These are the circumstances, mental and social, in which totalitarianism finds its rationale and appeal. The inability to reconcile the contradictions and self-contradictions leads to a violent effort to suppress the dissonance and the dilemma rather than transcend it, both in relation to the psyche and also society as whole. The repressed tension cannot be denied, however. The tension, inwards and outwards, mounts inexorably, “like a splinter in the mind”, as Morpheus put it in The Matrix.

Totalitarian regimes do not survive long, as you may have noticed, precisely because of that. In time, they collapse from their own inherent self-contradictions, often violently. But they can be incredibly aberrant and destructive while they last. And it is, in many respects, the inevitable consequence of confusing the meaning of Whole and Totality, the universal with the uniform, and as such evidence of a pathological state of mind and society.

Totalitarian regimes are the very antithesis of all holistic and eco-logical consciousness and thinking. And that is the real “clash of civilisations”.

24 responses to “Totalitarian Capitalism”

  1. mikemackd says :

    It is interesting to put the findings of this book alongside that quote of Major Ralph Peters that I posted under “We’ll always have Paris”:

    “There will be no peace. At any given moment for the rest of our lifetimes, there will be multiple conflicts in mutating forms around the globe. Violent conflict will dominate the headlines, but cultural and economic struggles will be steadier and ultimately more decisive. The de facto role of the US armed forces will be to keep the world safe for our economy and open to our cultural assault. To those ends, we will do a fair amount of killing.”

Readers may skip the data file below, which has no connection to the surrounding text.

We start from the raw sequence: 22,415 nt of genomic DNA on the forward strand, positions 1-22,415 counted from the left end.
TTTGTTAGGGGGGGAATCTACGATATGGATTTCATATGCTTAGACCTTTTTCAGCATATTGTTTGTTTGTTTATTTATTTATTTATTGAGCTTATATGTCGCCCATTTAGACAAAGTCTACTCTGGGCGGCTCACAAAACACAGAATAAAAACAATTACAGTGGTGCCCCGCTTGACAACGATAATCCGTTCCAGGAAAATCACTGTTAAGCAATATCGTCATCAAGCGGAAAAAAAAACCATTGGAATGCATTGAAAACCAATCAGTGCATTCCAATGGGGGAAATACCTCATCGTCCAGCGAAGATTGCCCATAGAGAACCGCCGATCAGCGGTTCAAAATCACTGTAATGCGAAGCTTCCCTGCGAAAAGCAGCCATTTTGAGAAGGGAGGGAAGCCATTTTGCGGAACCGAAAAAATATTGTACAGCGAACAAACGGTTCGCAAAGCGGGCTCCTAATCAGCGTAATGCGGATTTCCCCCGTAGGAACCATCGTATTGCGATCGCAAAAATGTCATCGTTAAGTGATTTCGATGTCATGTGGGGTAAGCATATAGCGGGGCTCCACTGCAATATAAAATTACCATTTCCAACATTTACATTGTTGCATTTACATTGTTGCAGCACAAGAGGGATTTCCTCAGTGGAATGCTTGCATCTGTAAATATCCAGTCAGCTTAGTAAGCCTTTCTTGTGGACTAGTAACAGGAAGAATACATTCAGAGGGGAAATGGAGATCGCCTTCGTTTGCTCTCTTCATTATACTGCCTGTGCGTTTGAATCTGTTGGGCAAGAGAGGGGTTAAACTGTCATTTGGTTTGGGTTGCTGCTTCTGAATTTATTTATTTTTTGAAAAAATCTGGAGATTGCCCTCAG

By “our economy”, it now appears to be quite clear that he was referring to totalitarian capitalism, with people like the Koch brothers as typical examples of its, and therefore our, masters.

    There’s a relevant article on this theme at “, called “The Empire of Destruction”. The author misses the USA’s role in fomenting the war in Syria, perhaps because was done under “bombs away” Obama’s watch. However, he is awake to the continuing militarization of America and totalitarian capitalism’s other puppet state’s police forces. The puppet I live in has just announced the creation of a super-ministry to facilitate that process.

    When are people going to wake up to the possibility that these measures are being put in place to protect totalitarian capitalism; not them, but from them? Do they seriously consider that the skills learned in those wars overseas cannot be applied to local dissent?

    • mikemackd says :

      I meant “other puppet states’ police forces”: sorry.

    • InfiniteWarrior says :

      When are people going to wake up to the possibility that these measures are being put in place to protect totalitarian capitalism; not them, but from them?